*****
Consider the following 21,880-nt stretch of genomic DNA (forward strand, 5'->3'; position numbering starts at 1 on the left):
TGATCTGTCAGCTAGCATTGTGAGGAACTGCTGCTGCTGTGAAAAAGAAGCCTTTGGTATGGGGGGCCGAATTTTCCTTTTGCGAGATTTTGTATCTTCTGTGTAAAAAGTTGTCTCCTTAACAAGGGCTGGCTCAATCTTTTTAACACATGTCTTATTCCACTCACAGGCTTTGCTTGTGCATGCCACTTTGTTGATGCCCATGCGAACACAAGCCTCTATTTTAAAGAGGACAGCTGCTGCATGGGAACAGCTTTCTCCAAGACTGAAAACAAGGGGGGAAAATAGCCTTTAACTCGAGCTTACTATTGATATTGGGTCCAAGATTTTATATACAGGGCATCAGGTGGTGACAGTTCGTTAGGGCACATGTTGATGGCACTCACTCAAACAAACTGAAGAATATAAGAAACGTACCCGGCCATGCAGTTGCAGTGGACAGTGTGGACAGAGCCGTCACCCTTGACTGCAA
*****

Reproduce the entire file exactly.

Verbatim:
Consider the following 21,880-nt stretch of genomic DNA (forward strand, 5'->3'; position numbering starts at 1 on the left):
TGATCTGTCAGCTAGCATTGTGAGGAACTGCTGCTGCTGTGAAAAAGAAGCCTTTGGTATGGGGGGCCGAATTTTCCTTTTGCGAGATTTTGTATCTTCTGTGTAAAAAGTTGTCTCCTTAACAAGGGCTGGCTCAATCTTTTTAACACATGTCTTATTCCACTCACAGGCTTTGCTTGTGCATGCCACTTTGTTGATGCCCATGCGAACACAAGCCTCTATTTTAAAGAGGACAGCTGCTGCATGGGAACAGCTTTCTCCAAGACTGAAAACAAGGGGGGAAAATAGCCTTTAACTCGAGCTTACTATTGATATTGGGTCCAAGATTTTATATACAGGGCATCAGGTGGTGACAGTTCGTTAGGGCACATGTTGATGGCACTCACTCAAACAAACTGAAGAATATAAGAAACGTACCCGGCCATGCAGTTGCAGTGGACAGTGTGGACAGAGCCGTCACCCTTGACTGCAA